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Elentir  Elentir is offline
Join Date: 29 Oct 2003
Location: Boston, MA
Posts: 67

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More on Moon, Devil and Sexuality

Sorry so much happened in this thread since last I checked (Labor Day weekend got in the way)! This also stands as an apology (excuse) for this long-ish reply.

My association of hedonism with the Tarot Devil card does indeed resonate with the pre-Christian associations of Pan, the nymph-chasing, ithyphallic god of the forest; representing the animalistic appetites of human beings (and specifically, pardon the implicit sexism, of the human male). The connection of sexuality with the Devil card of the RWS deck can also be seen by comparing it to the Lovers, in which Adam and Eve occupy the same positions in both cards, but in the Lovers their union is overseen by an angel, while in the Devil card it is overseen by... well, a devil....

It is true that the Devil in most Tarot decks is portrayed as sinister (to say the least) and even frightening. But in practice, I have found that one way the appearance of the Devil in a spread can send a reading off in the wrong direction is by forgetting that the Devil is a seducer... the Seducer, in fact... and most often enters our lives by appealing to the reflexes of our pleasure principle... drawing us in without regard for the consequences, until it is too late.

In a Gay Tarot deck, I think this theme would be particularly a propos since gay life in America (at least urban America) has often been (and sometimes rightly) characterized as a life of hedonistic excess (viz., sex and drugs), especially (though certainly not exclusively) in the wake of AIDS and its relation to unprotected sex and drug use. (The association of gay sexuality with hedonism goes at least back to the Greeks and Romans, long before AIDS or the Catholic church; I'd love to elaborate if anyone is interested!)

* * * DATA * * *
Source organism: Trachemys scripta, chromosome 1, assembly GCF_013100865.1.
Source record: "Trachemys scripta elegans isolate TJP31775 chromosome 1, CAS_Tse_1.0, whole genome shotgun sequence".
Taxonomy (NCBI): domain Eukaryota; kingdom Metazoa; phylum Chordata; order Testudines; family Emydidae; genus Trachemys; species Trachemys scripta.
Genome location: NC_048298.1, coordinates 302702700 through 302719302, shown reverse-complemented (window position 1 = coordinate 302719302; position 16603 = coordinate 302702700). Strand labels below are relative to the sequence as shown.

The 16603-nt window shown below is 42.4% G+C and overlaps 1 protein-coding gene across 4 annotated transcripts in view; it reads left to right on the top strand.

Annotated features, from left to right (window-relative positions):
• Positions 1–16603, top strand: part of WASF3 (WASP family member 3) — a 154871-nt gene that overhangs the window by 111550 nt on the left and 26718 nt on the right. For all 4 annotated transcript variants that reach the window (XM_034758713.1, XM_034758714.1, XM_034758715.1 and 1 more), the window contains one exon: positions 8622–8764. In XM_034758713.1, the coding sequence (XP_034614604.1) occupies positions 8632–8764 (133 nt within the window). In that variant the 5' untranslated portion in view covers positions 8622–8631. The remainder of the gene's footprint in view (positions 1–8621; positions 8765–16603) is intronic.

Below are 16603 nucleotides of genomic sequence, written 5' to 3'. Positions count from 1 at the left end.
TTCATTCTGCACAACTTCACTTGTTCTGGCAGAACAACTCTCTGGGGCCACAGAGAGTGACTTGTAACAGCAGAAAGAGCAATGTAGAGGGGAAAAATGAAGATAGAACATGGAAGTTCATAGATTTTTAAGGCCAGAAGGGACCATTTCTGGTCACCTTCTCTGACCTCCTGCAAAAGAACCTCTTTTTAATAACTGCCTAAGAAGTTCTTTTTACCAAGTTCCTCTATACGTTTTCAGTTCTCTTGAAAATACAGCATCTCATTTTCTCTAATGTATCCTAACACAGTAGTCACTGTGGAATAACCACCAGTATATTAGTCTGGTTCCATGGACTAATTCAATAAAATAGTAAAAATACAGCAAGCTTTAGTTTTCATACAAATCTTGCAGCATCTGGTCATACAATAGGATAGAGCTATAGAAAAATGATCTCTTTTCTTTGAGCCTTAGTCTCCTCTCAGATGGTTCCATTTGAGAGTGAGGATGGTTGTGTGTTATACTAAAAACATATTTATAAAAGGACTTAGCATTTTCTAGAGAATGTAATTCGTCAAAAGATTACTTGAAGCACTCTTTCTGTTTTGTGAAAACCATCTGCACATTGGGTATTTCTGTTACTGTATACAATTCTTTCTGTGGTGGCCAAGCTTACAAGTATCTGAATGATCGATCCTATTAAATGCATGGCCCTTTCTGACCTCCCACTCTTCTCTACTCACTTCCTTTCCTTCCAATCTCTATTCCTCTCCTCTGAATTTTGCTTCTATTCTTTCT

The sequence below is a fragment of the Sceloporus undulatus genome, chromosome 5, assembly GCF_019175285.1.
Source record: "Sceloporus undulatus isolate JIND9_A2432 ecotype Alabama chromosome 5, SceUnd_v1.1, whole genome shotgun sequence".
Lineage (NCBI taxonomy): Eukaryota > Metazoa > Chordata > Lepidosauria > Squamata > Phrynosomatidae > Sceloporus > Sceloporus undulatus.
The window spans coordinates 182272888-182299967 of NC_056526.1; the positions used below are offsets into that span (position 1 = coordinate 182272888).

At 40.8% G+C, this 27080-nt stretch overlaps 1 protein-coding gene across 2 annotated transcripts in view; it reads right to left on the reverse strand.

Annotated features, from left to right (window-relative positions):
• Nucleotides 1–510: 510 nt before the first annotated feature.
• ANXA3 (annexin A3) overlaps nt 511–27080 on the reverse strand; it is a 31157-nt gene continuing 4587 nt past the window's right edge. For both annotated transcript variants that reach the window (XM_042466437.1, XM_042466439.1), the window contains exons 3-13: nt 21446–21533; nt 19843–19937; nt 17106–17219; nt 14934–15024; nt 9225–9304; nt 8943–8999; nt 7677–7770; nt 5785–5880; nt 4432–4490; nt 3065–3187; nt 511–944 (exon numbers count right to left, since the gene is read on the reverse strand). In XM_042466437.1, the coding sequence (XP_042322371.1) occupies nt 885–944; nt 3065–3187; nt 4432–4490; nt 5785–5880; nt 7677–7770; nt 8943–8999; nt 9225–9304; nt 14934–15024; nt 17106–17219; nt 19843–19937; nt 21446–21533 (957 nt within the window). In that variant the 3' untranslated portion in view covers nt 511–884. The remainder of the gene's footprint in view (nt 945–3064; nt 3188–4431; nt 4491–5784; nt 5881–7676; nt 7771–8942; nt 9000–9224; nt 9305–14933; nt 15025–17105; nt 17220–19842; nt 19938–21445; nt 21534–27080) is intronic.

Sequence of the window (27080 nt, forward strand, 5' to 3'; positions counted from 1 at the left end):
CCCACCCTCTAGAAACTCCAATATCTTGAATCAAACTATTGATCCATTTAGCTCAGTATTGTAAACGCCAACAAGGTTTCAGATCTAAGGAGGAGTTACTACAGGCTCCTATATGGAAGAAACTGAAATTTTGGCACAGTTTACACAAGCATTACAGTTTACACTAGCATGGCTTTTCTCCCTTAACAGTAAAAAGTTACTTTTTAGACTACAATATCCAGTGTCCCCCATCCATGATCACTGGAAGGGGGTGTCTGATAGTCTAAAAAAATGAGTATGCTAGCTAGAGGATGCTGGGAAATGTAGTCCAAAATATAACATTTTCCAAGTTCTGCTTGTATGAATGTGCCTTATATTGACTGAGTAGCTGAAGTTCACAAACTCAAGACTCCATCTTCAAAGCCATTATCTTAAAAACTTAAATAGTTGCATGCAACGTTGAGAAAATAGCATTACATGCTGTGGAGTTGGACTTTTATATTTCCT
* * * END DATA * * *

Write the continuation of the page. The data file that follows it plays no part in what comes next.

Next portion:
However, in the spirit of just the imagery in the RWS Devil (and others), the theme seems to be "imprisonment, enslavement" (Adam and Eve in chains); and for a Gay Tarot, representing this as the imprisonment of self-hatred-- and the potential bitterness from seeing "normal" straight society all around us, attempting to define where we fit in-- is equally, if not more, a propos. To many people I know whom I would consider "spiritually advanced," all worldly evil can ultimately be reduced to fear and hatred.

As far as the Moon goes, my interpretation of this card is always in the context of its contrast to the Sun. Under the Sun, everything is illuminated, bright, and exposed for all to see. Often when the Moon appears in a reading, I reference the experience of trying to see by the light of a full moon: the colors become shades of grey, and it is difficult to tell where shadows end and solid objects begin. This tends to give a somewhat sinister feeling to the Moon, which in all fairness should also symbolize the importance of dreams and the unconscious (sometimes but certainly not always sinister). This is nicely synthesized by a somewhat psychological interpretation, in which the Moon's light represents our feelings (i.e., our irrational instincts) as they illuminate (i.e., are "projected" onto) the world around us.

My impression of Lee's Moon card, with it's embracing lovers (OK, that's a euphemism), thus combines the "dreaminess" of sex with the misleading (or at least the mysterious and non-rational) perception associated with looking at things "by the light of the Moon." The association of the Moon with sexuality has never, somehow, really occurred to me, and seeing it in Lee's deck has not only called my attention to it, but also deepened my overall understanding of this card and allowed it to take on a less sinister meaning (though still mysterious and potentially confusing).

OK, I'll stop holding forth now. Sorry, I do tend to go on and on; I'm afraid I'm a natural-born lecturer, cast out of the ivory tower (hmm, never associated that with the Tarot Tower card before....interesting). Thanks for indulging me!
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